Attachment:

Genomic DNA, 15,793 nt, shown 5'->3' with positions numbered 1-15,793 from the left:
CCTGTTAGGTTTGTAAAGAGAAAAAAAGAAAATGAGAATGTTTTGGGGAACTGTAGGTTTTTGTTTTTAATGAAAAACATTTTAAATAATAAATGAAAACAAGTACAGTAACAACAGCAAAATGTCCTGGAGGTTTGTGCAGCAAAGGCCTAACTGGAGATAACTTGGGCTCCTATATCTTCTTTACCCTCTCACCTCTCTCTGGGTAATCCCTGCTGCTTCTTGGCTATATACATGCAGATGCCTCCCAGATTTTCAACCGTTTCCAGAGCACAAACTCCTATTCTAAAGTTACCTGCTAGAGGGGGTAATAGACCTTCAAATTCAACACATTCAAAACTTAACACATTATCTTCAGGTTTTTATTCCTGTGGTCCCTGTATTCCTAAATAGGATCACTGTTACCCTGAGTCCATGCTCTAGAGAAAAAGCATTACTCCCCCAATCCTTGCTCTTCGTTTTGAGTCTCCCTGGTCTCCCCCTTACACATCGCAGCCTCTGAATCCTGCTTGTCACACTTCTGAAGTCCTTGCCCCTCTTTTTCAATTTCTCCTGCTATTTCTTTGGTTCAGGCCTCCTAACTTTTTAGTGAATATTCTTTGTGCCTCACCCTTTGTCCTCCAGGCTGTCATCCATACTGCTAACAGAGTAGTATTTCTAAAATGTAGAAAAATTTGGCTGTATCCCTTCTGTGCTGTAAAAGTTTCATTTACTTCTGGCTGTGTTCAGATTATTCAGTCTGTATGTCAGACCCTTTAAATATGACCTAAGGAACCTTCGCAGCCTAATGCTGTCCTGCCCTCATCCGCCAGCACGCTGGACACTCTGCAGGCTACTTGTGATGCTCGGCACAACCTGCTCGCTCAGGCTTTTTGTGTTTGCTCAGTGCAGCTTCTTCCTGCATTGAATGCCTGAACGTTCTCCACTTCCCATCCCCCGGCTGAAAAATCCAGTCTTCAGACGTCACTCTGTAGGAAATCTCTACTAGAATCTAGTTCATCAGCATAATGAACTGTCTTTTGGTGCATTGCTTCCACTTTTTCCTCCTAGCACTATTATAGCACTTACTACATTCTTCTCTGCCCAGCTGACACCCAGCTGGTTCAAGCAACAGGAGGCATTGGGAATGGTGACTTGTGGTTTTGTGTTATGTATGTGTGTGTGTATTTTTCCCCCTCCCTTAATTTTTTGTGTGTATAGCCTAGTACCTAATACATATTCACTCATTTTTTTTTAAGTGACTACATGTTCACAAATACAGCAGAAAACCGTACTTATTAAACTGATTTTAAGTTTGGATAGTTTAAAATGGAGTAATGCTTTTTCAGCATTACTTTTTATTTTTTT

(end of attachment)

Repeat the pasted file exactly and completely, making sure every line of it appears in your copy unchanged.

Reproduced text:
Genomic DNA, 15,793 nt, shown 5'->3' with positions numbered 1-15,793 from the left:
CCTGTTAGGTTTGTAAAGAGAAAAAAAGAAAATGAGAATGTTTTGGGGAACTGTAGGTTTTTGTTTTTAATGAAAAACATTTTAAATAATAAATGAAAACAAGTACAGTAACAACAGCAAAATGTCCTGGAGGTTTGTGCAGCAAAGGCCTAACTGGAGATAACTTGGGCTCCTATATCTTCTTTACCCTCTCACCTCTCTCTGGGTAATCCCTGCTGCTTCTTGGCTATATACATGCAGATGCCTCCCAGATTTTCAACCGTTTCCAGAGCACAAACTCCTATTCTAAAGTTACCTGCTAGAGGGGGTAATAGACCTTCAAATTCAACACATTCAAAACTTAACACATTATCTTCAGGTTTTTATTCCTGTGGTCCCTGTATTCCTAAATAGGATCACTGTTACCCTGAGTCCATGCTCTAGAGAAAAAGCATTACTCCCCCAATCCTTGCTCTTCGTTTTGAGTCTCCCTGGTCTCCCCCTTACACATCGCAGCCTCTGAATCCTGCTTGTCACACTTCTGAAGTCCTTGCCCCTCTTTTTCAATTTCTCCTGCTATTTCTTTGGTTCAGGCCTCCTAACTTTTTAGTGAATATTCTTTGTGCCTCACCCTTTGTCCTCCAGGCTGTCATCCATACTGCTAACAGAGTAGTATTTCTAAAATGTAGAAAAATTTGGCTGTATCCCTTCTGTGCTGTAAAAGTTTCATTTACTTCTGGCTGTGTTCAGATTATTCAGTCTGTATGTCAGACCCTTTAAATATGACCTAAGGAACCTTCGCAGCCTAATGCTGTCCTGCCCTCATCCGCCAGCACGCTGGACACTCTGCAGGCTACTTGTGATGCTCGGCACAACCTGCTCGCTCAGGCTTTTTGTGTTTGCTCAGTGCAGCTTCTTCCTGCATTGAATGCCTGAACGTTCTCCACTTCCCATCCCCCGGCTGAAAAATCCAGTCTTCAGACGTCACTCTGTAGGAAATCTCTACTAGAATCTAGTTCATCAGCATAATGAACTGTCTTTTGGTGCATTGCTTCCACTTTTTCCTCCTAGCACTATTATAGCACTTACTACATTCTTCTCTGCCCAGCTGACACCCAGCTGGTTCAAGCAACAGGAGGCATTGGGAATGGTGACTTGTGGTTTTGTGTTATGTATGTGTGTGTGTATTTTTCCCCCTCCCTTAATTTTTTGTGTGTATAGCCTAGTACCTAATACATATTCACTCATTTTTTTTTAAGTGACTACATGTTCACAAATACAGCAGAAAACCGTACTTATTAAACTGATTTTAAGTTTGGATAGTTTAAAATGGAGTAATGCTTTTTCAGCATTACTTTTTATTTTTTT